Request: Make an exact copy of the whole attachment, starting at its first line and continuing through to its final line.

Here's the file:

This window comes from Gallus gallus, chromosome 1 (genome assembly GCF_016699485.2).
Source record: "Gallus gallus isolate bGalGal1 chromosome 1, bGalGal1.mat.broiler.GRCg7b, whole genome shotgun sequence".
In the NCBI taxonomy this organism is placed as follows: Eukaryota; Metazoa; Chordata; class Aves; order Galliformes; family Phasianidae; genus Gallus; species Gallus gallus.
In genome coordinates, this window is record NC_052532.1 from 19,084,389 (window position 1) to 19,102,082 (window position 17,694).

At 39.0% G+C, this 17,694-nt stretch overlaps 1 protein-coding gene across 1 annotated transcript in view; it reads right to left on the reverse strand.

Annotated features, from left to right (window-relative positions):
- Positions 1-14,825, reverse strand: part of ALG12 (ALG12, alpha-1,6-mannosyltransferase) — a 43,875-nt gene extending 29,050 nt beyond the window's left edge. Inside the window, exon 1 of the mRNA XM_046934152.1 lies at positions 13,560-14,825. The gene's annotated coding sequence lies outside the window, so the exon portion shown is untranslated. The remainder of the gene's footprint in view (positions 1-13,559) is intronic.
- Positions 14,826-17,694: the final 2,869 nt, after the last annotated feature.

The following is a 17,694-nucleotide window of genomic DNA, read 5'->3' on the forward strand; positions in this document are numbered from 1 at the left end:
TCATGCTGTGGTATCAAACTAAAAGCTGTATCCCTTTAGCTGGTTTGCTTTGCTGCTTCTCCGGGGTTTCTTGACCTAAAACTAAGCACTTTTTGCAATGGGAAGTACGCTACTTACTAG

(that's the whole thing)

This window comes from Gallus gallus, chromosome 1 (genome assembly GCF_016699485.2).
Source record: "Gallus gallus isolate bGalGal1 chromosome 1, bGalGal1.mat.broiler.GRCg7b, whole genome shotgun sequence".
In the NCBI taxonomy this organism is placed as follows: Eukaryota; Metazoa; Chordata; class Aves; order Galliformes; family Phasianidae; genus Gallus; species Gallus gallus.
In genome coordinates, this window is record NC_052532.1 from 19,084,389 (window position 1) to 19,102,082 (window position 17,694).

At 39.0% G+C, this 17,694-nt stretch overlaps 1 protein-coding gene across 1 annotated transcript in view; it reads right to left on the reverse strand.

Annotated features, from left to right (window-relative positions):
- Positions 1-14,825, reverse strand: part of ALG12 (ALG12, alpha-1,6-mannosyltransferase) — a 43,875-nt gene extending 29,050 nt beyond the window's left edge. Inside the window, exon 1 of the mRNA XM_046934152.1 lies at positions 13,560-14,825. The gene's annotated coding sequence lies outside the window, so the exon portion shown is untranslated. The remainder of the gene's footprint in view (positions 1-13,559) is intronic.
- Positions 14,826-17,694: the final 2,869 nt, after the last annotated feature.

The following is a 17,694-nucleotide window of genomic DNA, read 5'->3' on the forward strand; positions in this document are numbered from 1 at the left end:
TCATGCTGTGGTATCAAACTAAAAGCTGTATCCCTTTAGCTGGTTTGCTTTGCTGCTTCTCCGGGGTTTCTTGACCTAAAACTAAGCACTTTTTGCAATGGGAAGTACGCTACTTACTAG